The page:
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Storm-surges might dramatically increase property losses within the next few decades

18.12.2010, Age: 3516 days

A recent study on storm-surge risk along the Atlantic Seaboard and Gulfcoast shows that in 2030, hurricane-driven surges will amplify overall property losses due to the effect of sea level rise. Increases in expected losses will vary by region, with increases of twenty per cent or more being common.


Sea level is rising as the world ocean warms and ice caps and glaciers melt. Published estimates based on data from satellite altimeters, beginning in late 1992, suggest that global mean sea level has been rising on the order of 3 mm yr−1. Local processes, including ocean currents and land motions due to a variety of causes, modulate the global signal spatially and temporally. These local signals can be much larger than the global signal, and especially so on annual or shorter time scales.

Even increases on the order of 10 cm in sea level can amplify the already devastating losses that occur when a hurricane driven storm surge coincides with an astronomical high tide. To quantify the sensitivity of property risk to increasing sea level, we have calculated the change in expected annual losses to property along the U.S. Gulf and East Coasts. First, we extrapolate observed trends in sea level rise from tide gauges to the year 2030, and interpolate these changes to all coastal locations. Then we use a 10,000 year catalog of simulated hurricanes to define critical wind parameters for each event. These wind parameters then drive a parametric time-evolving storm surge model that accounts for bathymetry, coastal geometry, surface roughness, and the phase of the astronomical tide. The impact of the maximum storm surge height on a comprehensive inventory of commercial and residential property is then calculated, using engineering models that take into account the characteristics of the full range of construction types.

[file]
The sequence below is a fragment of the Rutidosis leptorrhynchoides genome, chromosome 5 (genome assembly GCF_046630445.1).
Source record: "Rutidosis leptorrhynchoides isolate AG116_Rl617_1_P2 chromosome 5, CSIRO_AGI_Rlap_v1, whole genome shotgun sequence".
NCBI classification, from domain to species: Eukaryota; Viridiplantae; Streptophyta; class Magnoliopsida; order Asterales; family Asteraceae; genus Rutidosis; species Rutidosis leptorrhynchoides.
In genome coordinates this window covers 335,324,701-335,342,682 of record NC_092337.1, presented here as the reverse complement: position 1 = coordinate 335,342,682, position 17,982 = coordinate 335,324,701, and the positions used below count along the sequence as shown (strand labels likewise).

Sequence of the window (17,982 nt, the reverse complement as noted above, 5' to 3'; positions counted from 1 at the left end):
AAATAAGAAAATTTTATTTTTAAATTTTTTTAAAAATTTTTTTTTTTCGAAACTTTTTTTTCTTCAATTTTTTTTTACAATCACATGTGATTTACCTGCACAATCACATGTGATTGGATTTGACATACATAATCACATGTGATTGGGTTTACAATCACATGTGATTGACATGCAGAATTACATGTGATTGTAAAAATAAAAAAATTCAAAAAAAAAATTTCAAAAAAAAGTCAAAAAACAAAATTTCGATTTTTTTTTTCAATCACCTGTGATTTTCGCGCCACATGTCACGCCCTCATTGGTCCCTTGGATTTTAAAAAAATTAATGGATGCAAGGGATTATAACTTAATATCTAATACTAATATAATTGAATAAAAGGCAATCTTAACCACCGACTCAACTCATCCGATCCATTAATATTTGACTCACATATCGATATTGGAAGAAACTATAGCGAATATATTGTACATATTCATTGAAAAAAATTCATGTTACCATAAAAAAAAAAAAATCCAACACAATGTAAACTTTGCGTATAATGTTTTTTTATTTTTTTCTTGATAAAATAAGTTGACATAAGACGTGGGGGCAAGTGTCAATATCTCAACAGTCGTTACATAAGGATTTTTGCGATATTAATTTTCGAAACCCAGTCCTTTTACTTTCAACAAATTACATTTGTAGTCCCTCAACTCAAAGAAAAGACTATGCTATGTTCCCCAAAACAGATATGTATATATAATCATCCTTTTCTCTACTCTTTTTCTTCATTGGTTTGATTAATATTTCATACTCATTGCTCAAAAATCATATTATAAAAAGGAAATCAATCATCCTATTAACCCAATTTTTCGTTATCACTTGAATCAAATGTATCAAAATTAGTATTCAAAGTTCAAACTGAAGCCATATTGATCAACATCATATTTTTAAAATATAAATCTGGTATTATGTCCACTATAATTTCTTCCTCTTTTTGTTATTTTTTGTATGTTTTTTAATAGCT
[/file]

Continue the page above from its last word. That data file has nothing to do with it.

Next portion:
Average annual losses projected to the year 2030 are presented for regions and key states and are normalized by aggregate property value on a zip code by zip code basis. Comparisons to the results of a control run reflecting the risk today quantify the change in risk per dollar of property on a percentage basis. Increases in expected losses, due to the effect of sea level rise alone vary by region, with increases of 20% or more common. Further sensitivity tests quantify the impact on the risk of sea level rise plus additional factors, such as changes in hurricane frequency and intensity as a result of rising sea surface temperatures.

Ross N. Hoffman, Peter Dailey, Susanna Hopsch, Rui M. Ponte, Katherine Quinn, Emma M. Hill, Brian Zachry. An estimate of increases in storm surge risk to property from sea level rise in the first half of the twenty-first century. DOI: 10.1175/2010WCAS1050.1

Additional information

The study will be published in the next issue of Weather, Climate and Society of the American Meteorological Society. An early online release version can be found on the AMS website.

More information on related work of Dr Hoffman can be found in a recorded presentation of the January 2010 AMS Annual meeting.

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Source article

American Meteorological Society

Published By

Dr. Dick van der Wateren



risk assessment, hurricane, storm-surge, economy, Atlantic Seaboard, Gulfcoast

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